4. If at any step of the diet, your EGD shows that your EoE responds well, then you will only add back in the foods you took out. For instance, if you are better after taking out only milk and wheat, you will only challenge milk and wheat.

What can I eat? (Below is list for the Six Food Elimination Diet)

  • Chicken

  • Beef

  • Game meats

  • Turkey

  • Lamb

  • Pork

  • Beans, lentils

  • Chickpeas

  • Rice (brown, wild, white)

  • Potato (russet, red, sweet)

  • Quinoa

  • Millet

  • Buckwheat

  • Some gluten-free labeled foods

  • Gluten-free oats

  • Fruits and vegetables

  • Seeds

  • Oils (sunflower, canola, olive)

  • Most coffee and tea

  • Rice or coconut milk

  • Vinegar

  • Foods with allowed ingredients

  • Most people allergic to soy can safely eat soy lecithin and soybean oil

Nutrition Tips
Always read food labels. Foods must say whether they contain the top food allergens. This is found in a “Contains Statement” (i.e. “Contains wheat and eggs”). Some food labels have a “May Contain” statement. In this case, you may call the manufacturer to find out more. When in doubt, avoid the product.

We suggest a hypoallergenic daily multivitamin for this diet. Make sure it does not contain the top six food allergens. We also suggest a calcium supplement if you are not eating calcium fortified foods or drinks.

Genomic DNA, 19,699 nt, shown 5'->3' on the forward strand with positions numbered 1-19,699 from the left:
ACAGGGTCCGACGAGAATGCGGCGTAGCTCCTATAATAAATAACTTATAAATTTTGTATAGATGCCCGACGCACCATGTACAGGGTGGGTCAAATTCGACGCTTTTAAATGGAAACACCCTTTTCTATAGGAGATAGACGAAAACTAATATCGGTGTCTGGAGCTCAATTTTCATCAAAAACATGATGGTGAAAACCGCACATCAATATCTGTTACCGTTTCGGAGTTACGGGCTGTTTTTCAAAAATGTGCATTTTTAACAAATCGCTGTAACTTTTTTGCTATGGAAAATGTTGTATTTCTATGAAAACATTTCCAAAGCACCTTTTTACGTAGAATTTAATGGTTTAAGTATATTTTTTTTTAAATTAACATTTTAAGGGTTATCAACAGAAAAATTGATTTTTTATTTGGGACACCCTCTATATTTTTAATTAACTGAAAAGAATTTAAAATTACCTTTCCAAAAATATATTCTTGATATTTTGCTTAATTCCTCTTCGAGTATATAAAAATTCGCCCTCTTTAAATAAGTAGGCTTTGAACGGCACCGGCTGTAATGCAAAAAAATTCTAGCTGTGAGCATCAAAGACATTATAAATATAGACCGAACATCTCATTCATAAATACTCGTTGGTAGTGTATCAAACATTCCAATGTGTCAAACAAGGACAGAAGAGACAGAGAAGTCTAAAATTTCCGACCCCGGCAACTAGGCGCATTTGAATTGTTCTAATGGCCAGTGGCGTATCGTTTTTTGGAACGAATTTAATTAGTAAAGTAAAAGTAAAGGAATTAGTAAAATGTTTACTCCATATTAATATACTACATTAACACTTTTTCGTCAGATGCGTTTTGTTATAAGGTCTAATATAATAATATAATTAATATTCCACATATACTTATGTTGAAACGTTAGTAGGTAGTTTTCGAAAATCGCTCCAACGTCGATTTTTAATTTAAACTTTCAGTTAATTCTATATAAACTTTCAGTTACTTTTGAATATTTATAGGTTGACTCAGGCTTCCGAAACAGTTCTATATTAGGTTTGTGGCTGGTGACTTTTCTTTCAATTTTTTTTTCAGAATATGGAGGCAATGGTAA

Aim for the best diet variety that you can. This will help you get all the vitamins and minerals your body needs to function.

Avoid cross contamination. This happens when a food comes into contact with another food. Reduce the chance of this by washing your hands often, avoiding bulk bins, and taking special care in the kitchen (like using a separate toaster for your bread). Risk of cross contamination is high at restaurants. It may be best to avoid restaurants while on this diet.

Resources

www.foodallergy.org

www.apfed.org

Allergen Free cookbooks

Common Foods and Ingredients of Food Allergens
These are the most common allergens and should be clearly labeled by law on all products.

Milk

Foods to avoid:

  • Butter

  • Cheese

  • Cream

  • Custard

  • Half and half

  • Cow’s milk

  • Pudding

  • Sour cream

  • Yogurt

Milk ingredients to avoid:

  • Casein

  • Diacetyl

  • Lactalbumin

  • Lactose

  • Lactulose

  • Recaldent

  • Rennet casein

  • Tagatose

  • Whey